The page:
ozonehole
Veteran Member


Date Joined Dec 2006
Total Posts : 559
   Posted 3/18/2009 8:50 AM (GMT -7)   
Here where I live (in Taiwan), vitamin D3 doesn't seem to be available as a stand-alone. It is sold in calcium capsules, and I went and bought some. I'm sure that it doesn't hurt me to take calcium, especially since I don't drink milk (because of lactose intolerance).

I'm wondering though - is there is any reason why I would need stand-alone D3, as opposed to taking it as part of a calcium capsule?

best regards,
Robert
Crohn's since 1988
3 resections


Becoming undone
Veteran Member


Date Joined Jul 2007
Total Posts : 927
   Posted 3/18/2009 9:12 AM (GMT -7)   
ME?!! Vit D deficiency?!? I get about 330 or so days of sun...That is one thing I do not have to worry about living here and being pale skinned...now skin cancer...very likely...I think it's up to 1 in 3 around here (if you're a lifelong zonnie).

Would like to see this study conducted in areas where sunshine is more prevalent...
"The earth laughs in flowers"


Keeper
Veteran Member


Date Joined Jun 2008
Total Posts : 1058
   Posted 3/19/2009 5:09 PM (GMT -7)   
Well, the studies all talk about people living in northern areas - north of 40 or there about. One study actually said something about the angle of the sun - if it is less than (don't remember)? then almost no vitamin D is being produced. The requirements for vitamin D are supplied by stores created in the summer months and for people living in North America and Europe, there is a net deficiency in the winter months amounting to about 2000 units a day. This is detailed in the link in the top post - The American Journal of Clinical Nutrition. In fact, the end of the "Discussion" section of that article cites no elevation of serum D3 above recommended levels even after 20 weeks of supplements ranging from 5500 to 11000 units a day, so 2000 units is conservative. That is way more than you get in a calcium supplement.

Keeper
Veteran Member


Date Joined Jun 2008
Total Posts : 1058
   Posted 3/19/2009 10:56 PM (GMT -7)   
Forgot to say - vitamin D deficiency is probably not the only way to cause a weak immune response. Aspirin and stress pop into my head, but I am sure that there are lots of others. The following is my guess at how the immune process works both with and without adequate vitamin D: In a healthy body with lots of vitamin D, a gut infection would result in the production of antimicrobials and a triggering of the cells that produce antibodies (all processes promoted by vit D). If that does not eliminate the infection, the vitamin D becomes locally depleted (macrophages apparently change it into an ineffective form) and then the real process of inflammation kicks in: that's where the TNF levels go way up. Vitamin D stores are mobilized from more distant reservoirs and eventually the triggering infection is beaten down and the vitamin D levels rise locally again and the inflammation is controlled by the vitamin D. The high TNF level results in the elimination of antibodies that have auto-immune effects, before the TNF is suppressed by higher levels of vitamin D.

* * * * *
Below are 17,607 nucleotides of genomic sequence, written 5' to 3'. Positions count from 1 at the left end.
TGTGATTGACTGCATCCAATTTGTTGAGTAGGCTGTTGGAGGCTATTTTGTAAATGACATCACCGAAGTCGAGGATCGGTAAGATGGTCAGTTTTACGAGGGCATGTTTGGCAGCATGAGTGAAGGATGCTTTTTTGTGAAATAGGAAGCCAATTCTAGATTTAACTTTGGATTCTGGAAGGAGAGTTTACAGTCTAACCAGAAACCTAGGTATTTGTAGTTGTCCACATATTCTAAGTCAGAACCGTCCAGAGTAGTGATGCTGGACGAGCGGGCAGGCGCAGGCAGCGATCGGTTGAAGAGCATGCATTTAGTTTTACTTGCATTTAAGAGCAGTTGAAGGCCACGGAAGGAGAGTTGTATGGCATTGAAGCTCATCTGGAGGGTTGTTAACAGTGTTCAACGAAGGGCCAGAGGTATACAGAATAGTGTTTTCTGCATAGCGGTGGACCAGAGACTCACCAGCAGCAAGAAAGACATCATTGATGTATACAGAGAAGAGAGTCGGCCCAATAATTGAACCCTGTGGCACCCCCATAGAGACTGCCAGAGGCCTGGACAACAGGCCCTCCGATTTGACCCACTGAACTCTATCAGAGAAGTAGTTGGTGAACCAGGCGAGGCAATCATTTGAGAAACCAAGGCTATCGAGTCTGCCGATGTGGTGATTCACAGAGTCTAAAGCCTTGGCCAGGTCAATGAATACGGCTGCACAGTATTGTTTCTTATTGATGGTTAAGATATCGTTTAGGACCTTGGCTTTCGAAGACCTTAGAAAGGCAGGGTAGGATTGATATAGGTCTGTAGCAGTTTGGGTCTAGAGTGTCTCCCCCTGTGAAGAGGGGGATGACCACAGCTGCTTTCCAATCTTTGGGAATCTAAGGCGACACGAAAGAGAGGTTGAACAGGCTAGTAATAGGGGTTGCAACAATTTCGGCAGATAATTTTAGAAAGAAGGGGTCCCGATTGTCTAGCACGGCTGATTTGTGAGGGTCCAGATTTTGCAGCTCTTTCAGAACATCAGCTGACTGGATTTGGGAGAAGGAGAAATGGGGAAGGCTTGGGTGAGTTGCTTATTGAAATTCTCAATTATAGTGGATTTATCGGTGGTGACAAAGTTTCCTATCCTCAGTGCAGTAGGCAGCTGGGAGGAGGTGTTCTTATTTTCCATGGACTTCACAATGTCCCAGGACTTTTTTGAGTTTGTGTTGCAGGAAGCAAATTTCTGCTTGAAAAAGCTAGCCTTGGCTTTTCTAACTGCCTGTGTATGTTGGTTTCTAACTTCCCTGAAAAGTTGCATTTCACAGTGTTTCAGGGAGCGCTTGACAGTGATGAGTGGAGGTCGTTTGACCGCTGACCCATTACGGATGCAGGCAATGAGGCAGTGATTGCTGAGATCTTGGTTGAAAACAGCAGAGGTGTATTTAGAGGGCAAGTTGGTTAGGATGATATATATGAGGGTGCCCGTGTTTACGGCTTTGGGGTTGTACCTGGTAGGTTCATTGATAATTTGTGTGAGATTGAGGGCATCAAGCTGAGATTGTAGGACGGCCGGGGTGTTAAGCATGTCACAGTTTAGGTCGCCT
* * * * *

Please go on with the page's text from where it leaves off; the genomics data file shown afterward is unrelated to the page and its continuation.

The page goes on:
In a person without good vitamin D levels, the immune response is weak - the initial response depletes the local vitamin D before the antimicrobial peptides and antibodies are fully activated. The inflammation may knock the infection down, but the antibodies and antimicrobials are not up to the job of eliminating the bugs. There are no adequate stores of vitamin D, so inflammation is not brought under control and the infection rolls on. Continued infection and inflammation cause all the diarrhea and bleeding, ulcers and fistulas and the collection of other symptoms.

Now, it is possible that taking vitamin D may not help immediately, or at all. It may take quite a lot of vitamin D to replace the vitamin lost to the disease fighting process. That could take months. Oddly enough, getting more sun may not be a good idea - UV light hs been shown to depress the immune system and so the vitamin D created could just be keeping up with the sun damage for a while. And there is the problem of skin cancer (maybe due to sunbathing while vitamin D deficient??? - there's another question) - you don't need to add that to your problems.
Of course, if the immune flaw is not due to vitamin D deficiency, it will never cure the problem.

Post Edited (Keeper) : 3/19/2009 11:59:53 PM (GMT-6)


Dagger
Veteran Member


Date Joined Apr 2008
Total Posts : 1522
   Posted 3/19/2009 11:38 PM (GMT -7)   
Becoming Undone,
I know quite a few people in Arizona that have been found to have very low levels of Vit. D when tested. They were low enough that their docs put them on high doses to try to boost it up.

Becoming undone
Veteran Member


Date Joined Jul 2007
Total Posts : 927
   Posted 3/20/2009 9:08 AM (GMT -7)   
yeah...I know...trying to be cute shocked I have been check for D3, and I also don't wear as much sunblock as I should...scool
On the serious side, it has been hypothesized that "overuse" of sunblock may be a causative factor in this issue. We tried to "cure" one thing (skin cancer) and it led to a widespread vit d deficiency...the rule of unintended consequences...
"The earth laughs in flowers"